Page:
Lastly, I was wondering whether, in certain situations, having separate objectives for different formations within a force might be suitable. Setting these objectives would have to follow the chain of command, and there would need to be some additional delay in the time it takes to issue multiple objective orders to a single force rather than a single objective, as an order with multiple objectives is more complicated to formulate and compose, and harder to put into action at the receiving end.  In game terms, this would be simulated by additional delay before such an order could be actioned by the receiving force and their objective changed. I have come up with a system for this, that introduces a planning token to keep things simple and easy to keep track of:

An army commander wishing to issue an order containing multiple objectives to a force does the following:

  1. In the ‘Issue Orders’ stage of the command phase, the player places a ‘Planning’ token by the army commander figure.
  2. In the following turn’s ‘Issue Order’ stage of the command phase, the planning token is removed and the multiple objectives order is issued.
  3. On the next Activate order stage, an attempt can be made to activate the order, and if successful the force commander assigns the objectives to their formations as they see fit (or as specified in the Objectives order from the army commander), with no more than one objective allowed per formation.

 

So, the system is simple to operate, just requires a planning token of some sort.

 

A force commander could issue individual objectives to their own formations, by using the leader action ‘Change Own Objective’. If they are successful in the leader action, then a planning token is placed beside the force commander. In the following leader action phase, the token is removed and the objectives are changed. If you wanted to make it more problematic for a force commander to change their own objectives this way, then you could have the leader action test be made on the turn the planning token is removed i.e. if they failed it, they would have spent two turns trying to issue multiple objectives and failed at the end of it.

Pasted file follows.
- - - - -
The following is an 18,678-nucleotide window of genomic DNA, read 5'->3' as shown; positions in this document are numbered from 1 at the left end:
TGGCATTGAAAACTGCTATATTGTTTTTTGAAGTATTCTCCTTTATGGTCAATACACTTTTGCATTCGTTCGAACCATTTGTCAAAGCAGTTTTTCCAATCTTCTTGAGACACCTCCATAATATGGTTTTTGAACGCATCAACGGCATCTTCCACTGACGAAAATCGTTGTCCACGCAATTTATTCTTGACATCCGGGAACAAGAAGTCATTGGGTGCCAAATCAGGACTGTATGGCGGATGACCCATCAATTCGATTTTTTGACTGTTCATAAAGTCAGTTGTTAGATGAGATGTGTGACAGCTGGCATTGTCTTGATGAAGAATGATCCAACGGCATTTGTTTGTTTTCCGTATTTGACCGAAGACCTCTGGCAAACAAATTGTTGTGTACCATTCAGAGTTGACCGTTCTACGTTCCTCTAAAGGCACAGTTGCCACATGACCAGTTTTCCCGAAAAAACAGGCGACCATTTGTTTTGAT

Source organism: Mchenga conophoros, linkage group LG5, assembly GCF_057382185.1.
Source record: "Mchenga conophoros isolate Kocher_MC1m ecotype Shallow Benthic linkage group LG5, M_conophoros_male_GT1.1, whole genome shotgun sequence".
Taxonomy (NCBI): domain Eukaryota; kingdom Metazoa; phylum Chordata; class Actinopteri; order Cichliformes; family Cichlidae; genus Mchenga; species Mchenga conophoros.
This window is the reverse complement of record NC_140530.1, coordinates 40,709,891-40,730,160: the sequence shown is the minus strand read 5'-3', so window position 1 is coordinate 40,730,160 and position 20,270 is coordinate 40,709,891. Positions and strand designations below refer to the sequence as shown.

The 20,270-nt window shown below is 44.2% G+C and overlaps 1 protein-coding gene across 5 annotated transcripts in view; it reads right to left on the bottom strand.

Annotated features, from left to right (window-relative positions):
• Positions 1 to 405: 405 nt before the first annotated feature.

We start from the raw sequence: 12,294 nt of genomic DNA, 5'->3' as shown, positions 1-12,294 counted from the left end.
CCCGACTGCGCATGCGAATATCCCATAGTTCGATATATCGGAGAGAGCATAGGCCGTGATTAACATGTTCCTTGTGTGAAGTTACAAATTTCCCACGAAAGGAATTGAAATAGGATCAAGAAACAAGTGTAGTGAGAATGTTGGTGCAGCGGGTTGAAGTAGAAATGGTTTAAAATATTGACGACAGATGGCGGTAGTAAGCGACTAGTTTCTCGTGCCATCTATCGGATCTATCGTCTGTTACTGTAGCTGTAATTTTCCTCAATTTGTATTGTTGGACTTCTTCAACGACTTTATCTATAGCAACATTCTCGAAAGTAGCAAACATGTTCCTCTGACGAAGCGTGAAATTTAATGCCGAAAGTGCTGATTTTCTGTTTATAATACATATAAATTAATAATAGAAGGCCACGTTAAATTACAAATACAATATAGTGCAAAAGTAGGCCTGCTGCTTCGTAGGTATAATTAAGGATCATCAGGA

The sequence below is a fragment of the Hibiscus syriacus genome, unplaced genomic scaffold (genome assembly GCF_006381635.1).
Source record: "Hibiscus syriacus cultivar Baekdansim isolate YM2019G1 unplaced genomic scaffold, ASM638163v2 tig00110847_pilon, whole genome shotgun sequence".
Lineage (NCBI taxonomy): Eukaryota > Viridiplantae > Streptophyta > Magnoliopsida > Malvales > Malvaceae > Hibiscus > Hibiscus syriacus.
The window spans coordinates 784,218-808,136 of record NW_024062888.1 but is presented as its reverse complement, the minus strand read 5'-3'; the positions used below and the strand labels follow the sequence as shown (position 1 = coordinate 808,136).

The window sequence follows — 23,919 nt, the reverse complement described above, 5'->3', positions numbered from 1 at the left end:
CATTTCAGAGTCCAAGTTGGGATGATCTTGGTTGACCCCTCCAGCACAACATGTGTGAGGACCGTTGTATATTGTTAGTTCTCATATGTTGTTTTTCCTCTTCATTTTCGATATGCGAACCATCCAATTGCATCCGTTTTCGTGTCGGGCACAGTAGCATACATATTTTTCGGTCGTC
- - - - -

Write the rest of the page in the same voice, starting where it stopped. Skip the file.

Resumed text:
An example of it in action, using the battle of Quatre Bras and the French II Corp:

 

On Turn 1, in the Issue Orders stage of the Command phase, Ney issues a multiple objectives order to Reille and his II Corps. A planning token is placed by Ney.  

On turn 2, in the Issue Orders stage of the Command phase, the planning token is removed and Reille is issued the order by Ney.

On turn 3, presuming the order is successfully activated, Reille gives the 6th Division an objective to take Bossu Wood, the 9th division the objective of Gemioncourt, and the 5th Division the western end of the Nivelles road.

On a later turn, Ney has somehow been killed! Reille needs to change his objectives, so he can push on and take Quatre Bras. Reille could use a ‘Change Own Objective’ leader action to give his whole force an objective of Quatre Bras, but instead wants to keep the 6th Division moving north through Bossu wood, rather than for them to come out and head straight for Quatre Bra, which they would have to do if Quatre Bras was their objective. So, he decides to issue a multiple objective to his force, rather than just a single one. On the first turn, he uses a leader action of ‘Change Own Objective’ and makes a leader action test. He succeeds and a planning token is placed beside him. In the following turn’s Leader action stage, the planning token is removed and Reille can assign multiple objectives to his force – he keeps the 6th Division having the objective of taking Bossu Wood, but gives the 5th and 9th division the objective of Quatre Bras.

 

I realize that this adds a layer of complication to the system, and so may be something that may want to be avoided (KISS and all that), but it would allow more nuanced objectives that follow some historical occurrences, whilst presenting the player with a time penalty for wanting to micro-manage their force in this way for tactical gain, or historical accuracy i.e. there is cost in time attached to it.